World’s largest whales are mostly ‘right-handed’, study finds

In this Nov. 13, 2017, file photo, rescuers attempt to push stranded whales back into the ocean at Ujong Kareng beach in Aceh province, Indonesia. An official said whales were stranded at the beach and attracted hundreds of onlookers who posed for pictures with them. (AP Photo/Syahrol Rizal, File)
Updated 20 November 2017
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World’s largest whales are mostly ‘right-handed’, study finds

MIAMI, USA: Blue whales, the world’s largest animals, usually favor their right side when they lunge to catch food — a preference similar to right-handedness in people, researchers said Monday.
But on certain occasions while moving upward in shallow water, these righties will almost always shift to their left to keep a good eye on their favored prey — tiny crustaceans known as krill.
The reason for this situation-specific choice is likely simple: to get as much food in their mouths as possible, said the report published in Current Biology.
“To the best of our knowledge, this is the first example where animals show different lateralized behaviors depending on the context of the task that is being performed,” said co-author James Herbert-Read of Stockholm University in Sweden.
The report was based on analysis of the movement of 63 blue whales (Balaenoptera musculus) off the coast of California.
These giant creatures are almost as long as three school buses and weigh as much as 25 elephants.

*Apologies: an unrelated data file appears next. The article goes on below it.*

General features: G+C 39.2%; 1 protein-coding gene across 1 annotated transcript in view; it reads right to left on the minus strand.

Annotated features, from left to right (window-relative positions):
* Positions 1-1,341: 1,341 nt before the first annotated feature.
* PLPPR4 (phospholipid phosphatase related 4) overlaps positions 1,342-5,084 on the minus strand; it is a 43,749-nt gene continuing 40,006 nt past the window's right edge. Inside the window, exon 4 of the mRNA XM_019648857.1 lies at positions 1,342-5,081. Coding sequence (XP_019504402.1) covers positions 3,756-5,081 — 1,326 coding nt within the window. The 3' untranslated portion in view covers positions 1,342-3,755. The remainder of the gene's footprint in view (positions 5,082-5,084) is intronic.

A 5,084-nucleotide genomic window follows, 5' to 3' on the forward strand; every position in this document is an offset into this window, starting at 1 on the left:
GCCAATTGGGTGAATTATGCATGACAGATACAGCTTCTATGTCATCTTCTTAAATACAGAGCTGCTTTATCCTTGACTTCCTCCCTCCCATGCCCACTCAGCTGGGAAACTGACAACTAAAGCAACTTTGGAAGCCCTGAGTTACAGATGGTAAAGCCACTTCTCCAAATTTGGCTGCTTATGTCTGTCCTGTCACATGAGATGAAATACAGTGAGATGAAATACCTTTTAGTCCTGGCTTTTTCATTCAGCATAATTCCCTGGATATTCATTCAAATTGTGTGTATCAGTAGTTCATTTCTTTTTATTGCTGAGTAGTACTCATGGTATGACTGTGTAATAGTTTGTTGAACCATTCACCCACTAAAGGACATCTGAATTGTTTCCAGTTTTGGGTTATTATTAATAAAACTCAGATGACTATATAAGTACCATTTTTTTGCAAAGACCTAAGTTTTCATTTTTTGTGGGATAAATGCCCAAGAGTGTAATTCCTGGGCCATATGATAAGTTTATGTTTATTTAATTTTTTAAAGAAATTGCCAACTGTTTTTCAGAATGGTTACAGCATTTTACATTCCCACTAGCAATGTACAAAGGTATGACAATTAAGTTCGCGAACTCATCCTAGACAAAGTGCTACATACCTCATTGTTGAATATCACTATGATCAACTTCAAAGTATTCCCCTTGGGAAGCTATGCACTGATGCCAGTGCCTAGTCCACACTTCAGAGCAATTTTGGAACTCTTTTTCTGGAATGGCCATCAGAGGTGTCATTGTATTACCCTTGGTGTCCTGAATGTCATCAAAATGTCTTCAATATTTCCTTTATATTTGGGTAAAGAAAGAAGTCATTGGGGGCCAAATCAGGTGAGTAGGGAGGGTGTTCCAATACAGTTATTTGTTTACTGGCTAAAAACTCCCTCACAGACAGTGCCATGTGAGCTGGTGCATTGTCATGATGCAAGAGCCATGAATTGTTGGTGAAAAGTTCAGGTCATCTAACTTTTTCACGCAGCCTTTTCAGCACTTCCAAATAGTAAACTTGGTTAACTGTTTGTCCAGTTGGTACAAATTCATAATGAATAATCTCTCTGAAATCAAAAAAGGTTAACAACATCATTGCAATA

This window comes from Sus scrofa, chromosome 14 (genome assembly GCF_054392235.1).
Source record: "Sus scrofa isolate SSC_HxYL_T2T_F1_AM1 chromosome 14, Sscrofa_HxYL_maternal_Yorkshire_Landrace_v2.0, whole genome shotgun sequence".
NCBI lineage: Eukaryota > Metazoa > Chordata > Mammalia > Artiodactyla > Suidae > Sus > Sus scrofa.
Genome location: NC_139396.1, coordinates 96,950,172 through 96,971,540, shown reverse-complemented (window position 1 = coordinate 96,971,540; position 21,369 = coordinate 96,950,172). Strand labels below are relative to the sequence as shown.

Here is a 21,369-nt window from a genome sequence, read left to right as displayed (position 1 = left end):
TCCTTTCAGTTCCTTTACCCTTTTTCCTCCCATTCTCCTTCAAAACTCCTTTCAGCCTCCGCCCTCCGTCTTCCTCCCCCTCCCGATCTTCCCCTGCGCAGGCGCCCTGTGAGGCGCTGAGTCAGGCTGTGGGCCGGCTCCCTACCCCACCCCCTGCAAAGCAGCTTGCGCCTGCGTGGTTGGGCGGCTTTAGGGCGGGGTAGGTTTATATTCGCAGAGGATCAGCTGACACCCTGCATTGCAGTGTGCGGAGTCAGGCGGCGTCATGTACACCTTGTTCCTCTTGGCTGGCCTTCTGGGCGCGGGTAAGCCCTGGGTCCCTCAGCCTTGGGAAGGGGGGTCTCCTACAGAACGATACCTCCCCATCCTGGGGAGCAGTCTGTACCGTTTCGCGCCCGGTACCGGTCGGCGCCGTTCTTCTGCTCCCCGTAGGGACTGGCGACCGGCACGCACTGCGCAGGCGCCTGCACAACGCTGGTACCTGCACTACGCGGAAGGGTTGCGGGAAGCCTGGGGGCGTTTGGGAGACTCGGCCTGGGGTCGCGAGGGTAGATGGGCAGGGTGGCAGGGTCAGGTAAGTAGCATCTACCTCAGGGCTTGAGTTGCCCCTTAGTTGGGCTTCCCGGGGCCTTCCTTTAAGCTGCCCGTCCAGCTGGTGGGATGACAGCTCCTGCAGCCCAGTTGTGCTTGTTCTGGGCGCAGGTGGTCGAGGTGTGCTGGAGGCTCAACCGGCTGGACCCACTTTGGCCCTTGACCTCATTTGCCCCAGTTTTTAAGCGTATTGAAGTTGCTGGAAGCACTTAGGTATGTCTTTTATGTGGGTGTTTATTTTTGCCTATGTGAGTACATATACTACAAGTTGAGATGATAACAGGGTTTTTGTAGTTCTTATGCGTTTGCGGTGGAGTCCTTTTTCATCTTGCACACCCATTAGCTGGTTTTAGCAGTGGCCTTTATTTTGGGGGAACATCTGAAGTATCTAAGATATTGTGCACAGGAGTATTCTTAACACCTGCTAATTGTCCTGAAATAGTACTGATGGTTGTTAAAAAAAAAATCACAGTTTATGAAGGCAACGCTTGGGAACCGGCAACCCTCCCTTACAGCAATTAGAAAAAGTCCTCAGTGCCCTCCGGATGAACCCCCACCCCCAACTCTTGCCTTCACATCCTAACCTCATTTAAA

Scientists analyzed more than 2,800 feeding plunges, in which whales make sharp turns or rolls when passing a patch of krill, in order to eat as many as possible.
Most blue whales veer right in deep water, where it is dark and there are a lot of krill, so visual contact is not as important.
But when the water is between 10 and 100 feet (three to 30 meters), most prefer to roll left at a steep angle.
Researchers think this happens because prey tend to be less plentiful at shallow depth, and moving left allows whales to keep their right eye on their target.
“These are the largest animals on the planet and feeding is an extraordinarily costly behavior that takes time, so being able to maximize the benefit of each feeding opportunity is critical,” said lead author Ari Friedlaender, a cetacean expert with the Marine Mammal Institute at Oregon State University.
“And we believe this left-sided rotation is a mechanism to help achieve that,” he added.
“If the whales turned to the right on approach, they would lose sight of their prey and decrease the ability to forage successfully. By rolling to the left, the whales may be maintaining this visual connection to their prey.”
Researchers say that lefties are unusual in the animal kingdom.
Scientists hope to study more whales to see if other species also exhibit a preference for left turns in some contexts.
“We were completely surprised by these findings, but when considering the means by which the whales attack smaller prey patches, the behavior really seems to be effective, efficient, and in line with the mechanisms that drive their routine foraging behaviors,” Friedlaender said.